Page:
Fortunately, Twain's writings and lectures enabled him to recover financially. , especially with the help of financier Henry Huttleston Rogers, with whom he developed a close friendship beginning in 1894, one that was to last another 15 years until Rogers' death in 1909.


A statue of Mark Twain at Mark Twain Elementary School in the Braeswood Place neighborhood of Houston, Texas
A statue of Mark Twain at Mark Twain Elementary School in the Braeswood Place neighbourhood of Houston, Texas

His birthplace is preserved in Florida, Missouri, and the Mark Twain Boyhood Home and Museum in Hannibal, Missouri, is one of the most popular museums because it provided the setting for much of Twain's work. The home of a childhood friend is preserved as the "Thatcher House" and is said to be the inspiration for his fictional character Becky Thatcher. Clemens was awarded an honorary doctorate from Oxford, and the robes he wore to that ceremony and on many other occasions afterwards (including one daughter's wedding) are on display in the museum. Visitors to Hannibal can also tour the Mark Twain Cave and ride a riverboat on the Mississippi River. In 1874 Twain built a family home in Hartford, Connecticut, where he and Livy raised their three daughters. That home is preserved and open to visitors as the Mark Twain House. Twain lived in many homes in the United States and abroad.

Several schools are named after Twain. One school, Twain Elementary School in Houston, has a statue of Twain sitting on a bench.

Pen names

Clemens used different pen names before deciding on Mark Twain. He signed humorous and imaginative sketches "Josh" until 1863. He maintained that his primary pen name, "Mark Twain", came from his years working on Mississippi riverboats, where two fathoms (12 ft, apporoximately 3.7 m) or "safe water" was measured on the sounding line. The riverboatman's cry was "mark twain" or, more fully, "by the mark twain" ("twain" is an archaic term for two). "By the mark twain" meant "according to the mark [on the line], [the depth is] two fathoms".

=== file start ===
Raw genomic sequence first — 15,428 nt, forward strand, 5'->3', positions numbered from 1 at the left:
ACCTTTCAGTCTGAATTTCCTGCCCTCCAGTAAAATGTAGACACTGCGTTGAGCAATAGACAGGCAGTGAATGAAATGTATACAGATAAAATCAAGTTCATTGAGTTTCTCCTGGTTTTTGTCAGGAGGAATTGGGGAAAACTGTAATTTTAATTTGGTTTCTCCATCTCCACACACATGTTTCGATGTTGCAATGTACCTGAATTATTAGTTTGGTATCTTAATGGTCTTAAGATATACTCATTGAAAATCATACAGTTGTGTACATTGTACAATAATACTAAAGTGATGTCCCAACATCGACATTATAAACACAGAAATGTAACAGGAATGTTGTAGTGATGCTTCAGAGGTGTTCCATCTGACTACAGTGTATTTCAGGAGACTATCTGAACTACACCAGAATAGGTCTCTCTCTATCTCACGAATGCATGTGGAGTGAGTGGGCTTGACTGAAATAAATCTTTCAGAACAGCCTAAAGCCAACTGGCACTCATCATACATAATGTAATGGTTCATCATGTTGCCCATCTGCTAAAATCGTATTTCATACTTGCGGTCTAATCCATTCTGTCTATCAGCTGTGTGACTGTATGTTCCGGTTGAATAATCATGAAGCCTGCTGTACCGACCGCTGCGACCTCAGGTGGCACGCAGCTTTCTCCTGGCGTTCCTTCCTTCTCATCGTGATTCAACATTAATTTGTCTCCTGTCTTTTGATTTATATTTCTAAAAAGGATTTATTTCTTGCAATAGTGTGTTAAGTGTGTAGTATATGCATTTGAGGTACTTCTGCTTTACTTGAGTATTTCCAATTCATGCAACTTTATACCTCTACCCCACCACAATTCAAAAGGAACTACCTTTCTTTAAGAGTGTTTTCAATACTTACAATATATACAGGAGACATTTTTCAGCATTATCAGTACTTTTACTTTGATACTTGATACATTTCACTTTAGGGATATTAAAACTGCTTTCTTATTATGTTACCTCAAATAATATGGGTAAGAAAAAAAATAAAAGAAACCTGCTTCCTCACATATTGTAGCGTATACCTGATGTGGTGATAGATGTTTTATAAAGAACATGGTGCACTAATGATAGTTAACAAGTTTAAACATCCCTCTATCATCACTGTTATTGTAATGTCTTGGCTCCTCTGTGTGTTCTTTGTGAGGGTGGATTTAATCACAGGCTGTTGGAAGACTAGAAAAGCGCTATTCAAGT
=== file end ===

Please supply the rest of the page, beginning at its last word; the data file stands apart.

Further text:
Clemens claimed that his famous pen name was not entirely his invention. In Chapter 50 of Life on the Mississippi he wrote:

Mark Twain
Captain Isaiah Sellers was not of literary turn or capacity, but he used to jot down brief paragraphs of plain practical information about the river, and sign them "MARK TWAIN," and give them to the New Orleans Picayune. They related to the stage and condition of the river, and were accurate and valuable; ... At the time that the telegraph brought the news of his death, I was on the Pacific coast. I was a fresh new journalist, and needed a nom de guerre; so I confiscated the ancient mariner's discarded one, and have done my best to make it remain what it was in his hands—a sign and symbol and warrant that whatever is found in its company may be gambled on as being the petrified truth; how I have succeeded, it would not be modest in me to say.
Mark Twain

Regardless of the source of the name, "CACAPOOPOOPEEPEESHIRE," the alter ego of Samuel Clemens, was "born" in February, 1863 when the name first appeared on an article published in the Nevada Territorial Enterprise.